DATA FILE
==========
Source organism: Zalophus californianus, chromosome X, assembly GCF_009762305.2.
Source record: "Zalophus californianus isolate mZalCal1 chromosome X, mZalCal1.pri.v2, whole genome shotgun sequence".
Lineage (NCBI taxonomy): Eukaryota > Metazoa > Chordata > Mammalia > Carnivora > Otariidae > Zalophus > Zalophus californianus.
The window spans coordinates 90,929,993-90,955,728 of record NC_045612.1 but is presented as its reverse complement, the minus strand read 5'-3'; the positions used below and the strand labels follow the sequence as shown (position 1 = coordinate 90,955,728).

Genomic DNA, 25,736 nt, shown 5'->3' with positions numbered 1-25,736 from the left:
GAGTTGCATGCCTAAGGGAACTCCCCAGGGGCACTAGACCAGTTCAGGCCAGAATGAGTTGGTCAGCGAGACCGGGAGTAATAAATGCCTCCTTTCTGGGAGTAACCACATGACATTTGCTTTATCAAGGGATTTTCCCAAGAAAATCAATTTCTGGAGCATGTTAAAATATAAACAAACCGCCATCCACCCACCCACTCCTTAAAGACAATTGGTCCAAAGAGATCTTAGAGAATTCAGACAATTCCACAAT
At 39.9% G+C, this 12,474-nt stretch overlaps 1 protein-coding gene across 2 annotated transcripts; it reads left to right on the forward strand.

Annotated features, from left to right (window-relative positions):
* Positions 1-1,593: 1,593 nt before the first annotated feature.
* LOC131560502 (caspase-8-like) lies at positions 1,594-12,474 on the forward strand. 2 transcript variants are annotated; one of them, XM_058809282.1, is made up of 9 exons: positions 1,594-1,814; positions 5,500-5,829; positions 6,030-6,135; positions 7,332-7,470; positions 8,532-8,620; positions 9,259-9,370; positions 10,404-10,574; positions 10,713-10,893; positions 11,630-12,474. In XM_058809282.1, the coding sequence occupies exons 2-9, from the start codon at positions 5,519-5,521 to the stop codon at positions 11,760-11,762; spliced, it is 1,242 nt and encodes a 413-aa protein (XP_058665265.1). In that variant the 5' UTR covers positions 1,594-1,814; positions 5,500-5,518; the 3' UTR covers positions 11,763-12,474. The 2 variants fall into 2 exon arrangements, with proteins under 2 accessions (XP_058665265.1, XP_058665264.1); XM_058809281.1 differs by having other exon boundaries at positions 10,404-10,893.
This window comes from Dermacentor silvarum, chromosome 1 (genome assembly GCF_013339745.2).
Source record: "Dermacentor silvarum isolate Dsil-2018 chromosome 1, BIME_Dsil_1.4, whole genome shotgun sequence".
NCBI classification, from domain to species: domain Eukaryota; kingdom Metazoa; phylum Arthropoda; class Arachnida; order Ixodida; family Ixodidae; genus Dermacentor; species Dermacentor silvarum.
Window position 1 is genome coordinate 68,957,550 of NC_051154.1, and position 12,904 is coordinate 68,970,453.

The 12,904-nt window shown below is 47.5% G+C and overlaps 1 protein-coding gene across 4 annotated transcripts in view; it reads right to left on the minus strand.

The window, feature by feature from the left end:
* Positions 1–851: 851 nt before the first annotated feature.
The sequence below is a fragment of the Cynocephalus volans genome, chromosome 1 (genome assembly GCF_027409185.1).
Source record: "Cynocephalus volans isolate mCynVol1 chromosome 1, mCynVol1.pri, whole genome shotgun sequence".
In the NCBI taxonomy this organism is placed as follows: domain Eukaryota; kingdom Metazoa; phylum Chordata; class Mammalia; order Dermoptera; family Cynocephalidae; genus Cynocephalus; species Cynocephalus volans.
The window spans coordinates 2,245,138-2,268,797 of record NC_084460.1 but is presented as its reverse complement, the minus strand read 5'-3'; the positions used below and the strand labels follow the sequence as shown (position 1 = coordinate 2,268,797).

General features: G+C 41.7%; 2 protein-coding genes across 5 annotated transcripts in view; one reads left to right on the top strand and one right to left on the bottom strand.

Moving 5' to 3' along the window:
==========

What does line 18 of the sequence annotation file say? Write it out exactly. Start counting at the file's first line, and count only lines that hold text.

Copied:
The sequence below is a fragment of the Cynocephalus volans genome, chromosome 1 (genome assembly GCF_027409185.1).